Everyone adores teddy bears, plush dolls, and stuffed animals, which are incredible for cuddling on cold days or providing comfort on bad ones. Unfortunately, these beloved toys have a habit of becoming like the troublesome tribbles from Star Trek, multiplying until your house is completely cluttered with them. What do you do when a collection of stuffed animals becomes overwhelming, and your house starts looking like it should be featured on the TV show Hoarders? Make saying goodbye easier by donating your stuffed animals to charity.

Between the cuteness factor, sentimental attachment, and environmental concerns, no one wants to just toss these toys in the garbage. Yet, selling them at mom-to-mom exchanges, garage sales, or on eBay can be a real chore. Often times people will already be inundated themselves with these plush friends, or don’t want to pay money to buy them secondhand. Donating these toys to charity can be a great way to clear out a stuffed animal infestation from your household, and donating benefits a charitable cause, gives the toys a new life so they don’t end up in a landfill, and can provide your family with a tax deduction. Sounds like a win-win-win situation to me!


While most toy drives like Toys for Tots require new, unopened items when it comes to donations, there are numerous charity-run thrift shops that would gladly take your family’s used stuffed animals off your hands. For example, The Salvation Army of Southeast Michigan will accept donations of stuffed animals and plush toys that are in good condition to be sold at one of its 36 thrift stores. Proceeds from these stores provide the entire operating budget for The Salvation Army’s metro Detroit adult rehabilitation center, a six-month residential treatment program for people striving to overcome alcohol and drug addiction.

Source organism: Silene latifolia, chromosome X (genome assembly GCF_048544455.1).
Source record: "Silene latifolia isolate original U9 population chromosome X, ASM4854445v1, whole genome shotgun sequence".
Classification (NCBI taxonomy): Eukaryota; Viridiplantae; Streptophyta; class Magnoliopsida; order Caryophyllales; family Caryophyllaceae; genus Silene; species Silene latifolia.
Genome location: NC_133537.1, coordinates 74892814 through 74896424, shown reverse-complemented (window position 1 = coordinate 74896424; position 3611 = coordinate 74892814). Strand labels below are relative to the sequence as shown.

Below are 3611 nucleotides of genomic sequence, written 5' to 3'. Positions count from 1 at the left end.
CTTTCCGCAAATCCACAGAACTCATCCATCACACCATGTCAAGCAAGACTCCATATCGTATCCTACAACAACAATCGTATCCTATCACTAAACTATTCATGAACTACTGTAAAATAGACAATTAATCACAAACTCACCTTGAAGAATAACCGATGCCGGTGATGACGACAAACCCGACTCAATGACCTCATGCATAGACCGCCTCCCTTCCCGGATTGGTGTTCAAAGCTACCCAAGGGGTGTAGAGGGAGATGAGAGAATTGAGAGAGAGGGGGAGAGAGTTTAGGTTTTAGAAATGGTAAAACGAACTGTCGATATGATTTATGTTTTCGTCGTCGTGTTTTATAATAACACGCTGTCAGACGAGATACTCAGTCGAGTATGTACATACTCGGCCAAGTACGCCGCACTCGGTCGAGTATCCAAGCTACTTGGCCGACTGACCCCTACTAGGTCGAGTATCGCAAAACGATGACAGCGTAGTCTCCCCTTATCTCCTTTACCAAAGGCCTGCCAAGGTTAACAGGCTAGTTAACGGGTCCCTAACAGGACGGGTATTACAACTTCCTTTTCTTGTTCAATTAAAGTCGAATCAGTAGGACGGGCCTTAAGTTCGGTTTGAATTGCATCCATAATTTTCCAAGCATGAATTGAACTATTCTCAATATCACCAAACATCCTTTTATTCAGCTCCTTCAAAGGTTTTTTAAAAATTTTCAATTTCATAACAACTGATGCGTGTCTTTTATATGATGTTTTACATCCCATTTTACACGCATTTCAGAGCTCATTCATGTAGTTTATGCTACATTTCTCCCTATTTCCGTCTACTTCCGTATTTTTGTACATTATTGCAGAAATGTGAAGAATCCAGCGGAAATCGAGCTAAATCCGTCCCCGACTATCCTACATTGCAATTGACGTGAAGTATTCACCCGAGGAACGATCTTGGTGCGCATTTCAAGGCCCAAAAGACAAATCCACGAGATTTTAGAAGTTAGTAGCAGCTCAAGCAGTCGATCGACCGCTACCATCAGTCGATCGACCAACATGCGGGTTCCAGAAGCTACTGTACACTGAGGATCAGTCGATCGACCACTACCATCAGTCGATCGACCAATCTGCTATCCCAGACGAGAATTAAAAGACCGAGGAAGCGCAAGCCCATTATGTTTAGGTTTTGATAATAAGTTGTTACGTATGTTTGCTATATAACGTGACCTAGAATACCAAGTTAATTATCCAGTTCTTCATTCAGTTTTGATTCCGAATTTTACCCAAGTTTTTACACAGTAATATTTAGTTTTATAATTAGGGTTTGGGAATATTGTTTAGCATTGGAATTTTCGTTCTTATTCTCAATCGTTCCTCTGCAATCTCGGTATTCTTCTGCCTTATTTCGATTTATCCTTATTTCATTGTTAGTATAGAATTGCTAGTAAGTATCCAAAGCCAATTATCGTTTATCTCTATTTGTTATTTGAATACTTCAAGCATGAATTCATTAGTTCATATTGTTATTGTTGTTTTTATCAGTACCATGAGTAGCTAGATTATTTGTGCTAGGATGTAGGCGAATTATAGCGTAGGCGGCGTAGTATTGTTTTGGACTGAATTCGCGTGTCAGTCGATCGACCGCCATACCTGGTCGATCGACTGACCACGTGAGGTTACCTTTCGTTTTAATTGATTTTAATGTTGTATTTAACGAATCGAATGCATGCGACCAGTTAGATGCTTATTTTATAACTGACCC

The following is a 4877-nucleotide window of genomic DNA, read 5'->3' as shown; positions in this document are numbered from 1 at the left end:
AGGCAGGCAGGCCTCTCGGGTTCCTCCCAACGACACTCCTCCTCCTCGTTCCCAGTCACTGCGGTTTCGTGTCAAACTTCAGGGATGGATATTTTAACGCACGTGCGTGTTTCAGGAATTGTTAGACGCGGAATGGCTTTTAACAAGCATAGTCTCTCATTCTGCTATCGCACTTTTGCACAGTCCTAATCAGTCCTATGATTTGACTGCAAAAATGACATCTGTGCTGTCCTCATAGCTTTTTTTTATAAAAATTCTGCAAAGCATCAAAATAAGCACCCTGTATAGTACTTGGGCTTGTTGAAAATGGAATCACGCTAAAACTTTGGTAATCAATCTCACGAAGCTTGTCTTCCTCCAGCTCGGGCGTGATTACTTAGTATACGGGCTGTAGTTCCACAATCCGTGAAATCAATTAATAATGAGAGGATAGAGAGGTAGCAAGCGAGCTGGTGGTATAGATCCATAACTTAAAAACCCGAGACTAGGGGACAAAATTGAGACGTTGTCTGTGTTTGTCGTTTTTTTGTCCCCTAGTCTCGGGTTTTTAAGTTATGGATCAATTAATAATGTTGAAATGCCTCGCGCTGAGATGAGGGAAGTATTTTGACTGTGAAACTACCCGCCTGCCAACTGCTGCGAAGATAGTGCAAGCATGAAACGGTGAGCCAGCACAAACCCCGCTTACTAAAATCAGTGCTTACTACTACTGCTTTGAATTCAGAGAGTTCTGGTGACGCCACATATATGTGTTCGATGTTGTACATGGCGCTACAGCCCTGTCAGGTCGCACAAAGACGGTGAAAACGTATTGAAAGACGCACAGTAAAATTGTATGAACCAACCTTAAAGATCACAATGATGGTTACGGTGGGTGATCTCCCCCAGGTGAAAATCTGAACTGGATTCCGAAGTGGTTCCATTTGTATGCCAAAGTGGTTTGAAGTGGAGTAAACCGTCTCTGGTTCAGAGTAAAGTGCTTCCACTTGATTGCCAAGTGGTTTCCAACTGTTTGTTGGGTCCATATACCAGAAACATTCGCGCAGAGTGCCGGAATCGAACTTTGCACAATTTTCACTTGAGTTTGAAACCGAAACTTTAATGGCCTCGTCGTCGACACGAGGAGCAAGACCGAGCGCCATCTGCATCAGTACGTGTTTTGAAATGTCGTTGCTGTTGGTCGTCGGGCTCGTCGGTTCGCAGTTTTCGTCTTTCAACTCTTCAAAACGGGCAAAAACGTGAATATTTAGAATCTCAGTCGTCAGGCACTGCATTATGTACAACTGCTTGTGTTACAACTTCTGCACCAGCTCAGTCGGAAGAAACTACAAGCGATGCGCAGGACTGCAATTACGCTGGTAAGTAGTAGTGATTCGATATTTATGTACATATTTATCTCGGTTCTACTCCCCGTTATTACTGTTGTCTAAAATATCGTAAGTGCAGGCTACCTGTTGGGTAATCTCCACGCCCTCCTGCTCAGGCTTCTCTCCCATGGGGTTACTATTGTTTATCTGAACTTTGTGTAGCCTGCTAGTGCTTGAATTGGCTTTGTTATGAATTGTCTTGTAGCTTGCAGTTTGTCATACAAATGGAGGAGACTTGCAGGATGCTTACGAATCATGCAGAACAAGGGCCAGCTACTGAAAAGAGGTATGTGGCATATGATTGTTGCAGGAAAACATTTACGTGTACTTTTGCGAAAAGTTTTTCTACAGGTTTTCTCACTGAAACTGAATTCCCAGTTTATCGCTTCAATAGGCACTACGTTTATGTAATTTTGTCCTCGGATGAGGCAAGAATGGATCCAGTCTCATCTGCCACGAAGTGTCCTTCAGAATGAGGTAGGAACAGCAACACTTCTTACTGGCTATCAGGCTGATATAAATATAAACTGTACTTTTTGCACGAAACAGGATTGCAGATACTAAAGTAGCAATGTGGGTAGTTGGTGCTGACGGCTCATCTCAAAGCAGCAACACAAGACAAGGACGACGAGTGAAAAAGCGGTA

“By donating to The Salvation Army thrift stores, you are not only helping the men and women benefiting from the adult rehabilitation center—you’re also helping local families who are in need of affordable options when it comes to purchasing things such as clothing, home goods, and toys,” says Jacqulynn Idzior, director of operations for The Salvation Army Southeast Michigan Adult Rehabilitation Center. “If your child has more toys than they can play with—or you can store—consider donating them at one of our local thrift stores. Your donations can help brighten a child’s day and lighten the load for parents going through a hard time.”

If there isn’t a local charitable thrift shop that will accept donations of stuffed animals and other plush toys, check to see if there is a domestic violence or homeless shelter in your area that may appreciate you contributing items for the children staying there. There are also non-profit groups like S.A.F.E. (Stuffed Animals for Emergencies) that collect stuffed animals, clean them up, and provide them to public service officers such as police officers, fire fighters, and social workers who deal with children in emotional or traumatic situations. The We Care Bears Project is another group working to make use of unwanted teddy bears by organizing kids around the U.S. to hold donation drives to provide emergency first responders with plush toys that can be given to children facing unbearable situations.


It can be hard for children—and adults—to let go of a stuffed animal that is beloved, but making sure it is going to a new home where it will be appreciated can take away some of the sting. If you have plush toys piling up around your house please consider donating them to charity. There are plenty of needy children and charitable efforts out there who will appreciate and benefit from your donation.